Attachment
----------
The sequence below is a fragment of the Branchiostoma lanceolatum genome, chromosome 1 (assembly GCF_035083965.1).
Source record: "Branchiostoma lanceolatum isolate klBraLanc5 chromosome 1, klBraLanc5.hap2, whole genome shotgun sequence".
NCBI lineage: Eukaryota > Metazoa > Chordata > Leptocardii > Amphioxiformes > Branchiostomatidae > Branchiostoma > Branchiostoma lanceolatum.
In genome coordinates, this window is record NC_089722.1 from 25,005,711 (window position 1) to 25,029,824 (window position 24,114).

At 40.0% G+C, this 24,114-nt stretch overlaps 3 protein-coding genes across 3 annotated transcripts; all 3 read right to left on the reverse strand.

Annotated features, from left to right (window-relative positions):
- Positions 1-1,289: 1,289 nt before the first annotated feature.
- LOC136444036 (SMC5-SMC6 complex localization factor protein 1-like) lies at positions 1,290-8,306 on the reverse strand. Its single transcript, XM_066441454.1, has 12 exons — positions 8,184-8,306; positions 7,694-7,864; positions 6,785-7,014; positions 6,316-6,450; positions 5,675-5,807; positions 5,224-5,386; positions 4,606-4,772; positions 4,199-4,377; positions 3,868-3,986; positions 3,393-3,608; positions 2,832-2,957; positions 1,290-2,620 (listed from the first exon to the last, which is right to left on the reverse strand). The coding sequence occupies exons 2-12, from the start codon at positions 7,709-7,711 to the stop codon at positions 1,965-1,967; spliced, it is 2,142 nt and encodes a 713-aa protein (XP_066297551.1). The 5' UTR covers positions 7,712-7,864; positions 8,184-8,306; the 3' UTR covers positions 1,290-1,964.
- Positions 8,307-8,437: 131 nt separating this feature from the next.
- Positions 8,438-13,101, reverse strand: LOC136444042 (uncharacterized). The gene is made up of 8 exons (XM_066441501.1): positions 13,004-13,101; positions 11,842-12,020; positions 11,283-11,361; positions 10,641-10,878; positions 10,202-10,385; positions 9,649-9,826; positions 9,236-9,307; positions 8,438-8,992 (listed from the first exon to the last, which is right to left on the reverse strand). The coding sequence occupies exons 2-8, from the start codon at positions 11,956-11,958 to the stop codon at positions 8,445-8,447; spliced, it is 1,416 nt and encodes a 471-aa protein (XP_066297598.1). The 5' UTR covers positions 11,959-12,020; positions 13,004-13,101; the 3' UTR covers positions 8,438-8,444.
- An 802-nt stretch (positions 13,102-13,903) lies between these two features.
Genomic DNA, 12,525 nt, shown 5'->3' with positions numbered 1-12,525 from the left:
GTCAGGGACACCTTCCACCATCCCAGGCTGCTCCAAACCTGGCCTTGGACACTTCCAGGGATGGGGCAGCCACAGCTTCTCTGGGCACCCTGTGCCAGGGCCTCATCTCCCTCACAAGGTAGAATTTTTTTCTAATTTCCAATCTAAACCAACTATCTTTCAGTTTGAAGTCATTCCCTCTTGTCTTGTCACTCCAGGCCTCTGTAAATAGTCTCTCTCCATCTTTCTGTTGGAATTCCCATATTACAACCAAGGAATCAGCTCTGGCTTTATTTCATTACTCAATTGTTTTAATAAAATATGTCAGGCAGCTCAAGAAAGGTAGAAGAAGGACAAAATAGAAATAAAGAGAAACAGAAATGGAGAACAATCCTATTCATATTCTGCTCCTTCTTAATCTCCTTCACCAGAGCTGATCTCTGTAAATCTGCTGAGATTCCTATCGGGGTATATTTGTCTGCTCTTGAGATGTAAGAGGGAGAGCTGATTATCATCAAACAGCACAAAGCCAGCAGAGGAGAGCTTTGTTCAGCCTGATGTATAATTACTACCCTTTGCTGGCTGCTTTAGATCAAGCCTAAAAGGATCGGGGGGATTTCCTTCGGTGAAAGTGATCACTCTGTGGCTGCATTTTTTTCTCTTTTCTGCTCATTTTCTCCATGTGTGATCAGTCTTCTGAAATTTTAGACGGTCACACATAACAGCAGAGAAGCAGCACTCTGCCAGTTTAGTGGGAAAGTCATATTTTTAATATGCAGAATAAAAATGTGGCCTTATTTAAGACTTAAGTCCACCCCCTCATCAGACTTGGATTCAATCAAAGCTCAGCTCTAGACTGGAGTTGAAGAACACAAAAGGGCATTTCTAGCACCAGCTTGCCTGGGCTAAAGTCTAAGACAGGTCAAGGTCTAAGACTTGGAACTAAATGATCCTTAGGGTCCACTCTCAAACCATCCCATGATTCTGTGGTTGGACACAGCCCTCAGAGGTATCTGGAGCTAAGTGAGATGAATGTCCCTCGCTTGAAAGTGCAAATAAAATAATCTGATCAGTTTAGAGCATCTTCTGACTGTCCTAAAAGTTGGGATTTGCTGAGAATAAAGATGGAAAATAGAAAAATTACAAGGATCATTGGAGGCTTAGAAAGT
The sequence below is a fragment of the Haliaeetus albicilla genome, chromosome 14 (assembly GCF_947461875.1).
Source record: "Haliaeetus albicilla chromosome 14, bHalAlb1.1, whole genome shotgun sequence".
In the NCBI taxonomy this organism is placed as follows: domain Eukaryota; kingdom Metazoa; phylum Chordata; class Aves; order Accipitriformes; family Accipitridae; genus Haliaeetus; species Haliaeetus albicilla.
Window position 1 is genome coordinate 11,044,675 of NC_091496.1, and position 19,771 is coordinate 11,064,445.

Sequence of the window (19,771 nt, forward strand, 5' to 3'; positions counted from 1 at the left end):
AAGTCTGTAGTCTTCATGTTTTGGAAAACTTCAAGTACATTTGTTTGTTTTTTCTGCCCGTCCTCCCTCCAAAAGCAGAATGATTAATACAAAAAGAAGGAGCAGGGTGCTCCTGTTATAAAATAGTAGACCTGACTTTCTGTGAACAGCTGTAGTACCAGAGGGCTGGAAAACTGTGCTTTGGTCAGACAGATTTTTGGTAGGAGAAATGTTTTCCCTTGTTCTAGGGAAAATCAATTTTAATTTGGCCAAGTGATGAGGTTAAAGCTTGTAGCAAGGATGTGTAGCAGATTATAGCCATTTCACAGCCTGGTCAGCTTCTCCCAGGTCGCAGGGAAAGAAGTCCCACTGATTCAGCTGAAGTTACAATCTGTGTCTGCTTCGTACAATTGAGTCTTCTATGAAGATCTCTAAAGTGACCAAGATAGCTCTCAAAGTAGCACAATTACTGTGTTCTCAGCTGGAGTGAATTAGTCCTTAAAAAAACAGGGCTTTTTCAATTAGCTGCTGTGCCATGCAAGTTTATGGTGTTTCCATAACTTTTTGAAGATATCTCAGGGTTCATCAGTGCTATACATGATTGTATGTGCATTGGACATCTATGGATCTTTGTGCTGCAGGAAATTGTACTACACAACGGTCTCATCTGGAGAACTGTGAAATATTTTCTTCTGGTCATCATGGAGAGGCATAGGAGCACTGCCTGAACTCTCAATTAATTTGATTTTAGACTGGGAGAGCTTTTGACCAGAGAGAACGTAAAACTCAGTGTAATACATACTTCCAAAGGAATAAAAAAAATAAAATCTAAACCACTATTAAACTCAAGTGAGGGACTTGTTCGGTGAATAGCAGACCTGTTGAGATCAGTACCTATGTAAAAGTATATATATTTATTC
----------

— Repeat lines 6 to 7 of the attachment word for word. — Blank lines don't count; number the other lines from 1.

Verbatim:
Annotated features, from left to right (window-relative positions):
- Positions 1-1,289: 1,289 nt before the first annotated feature.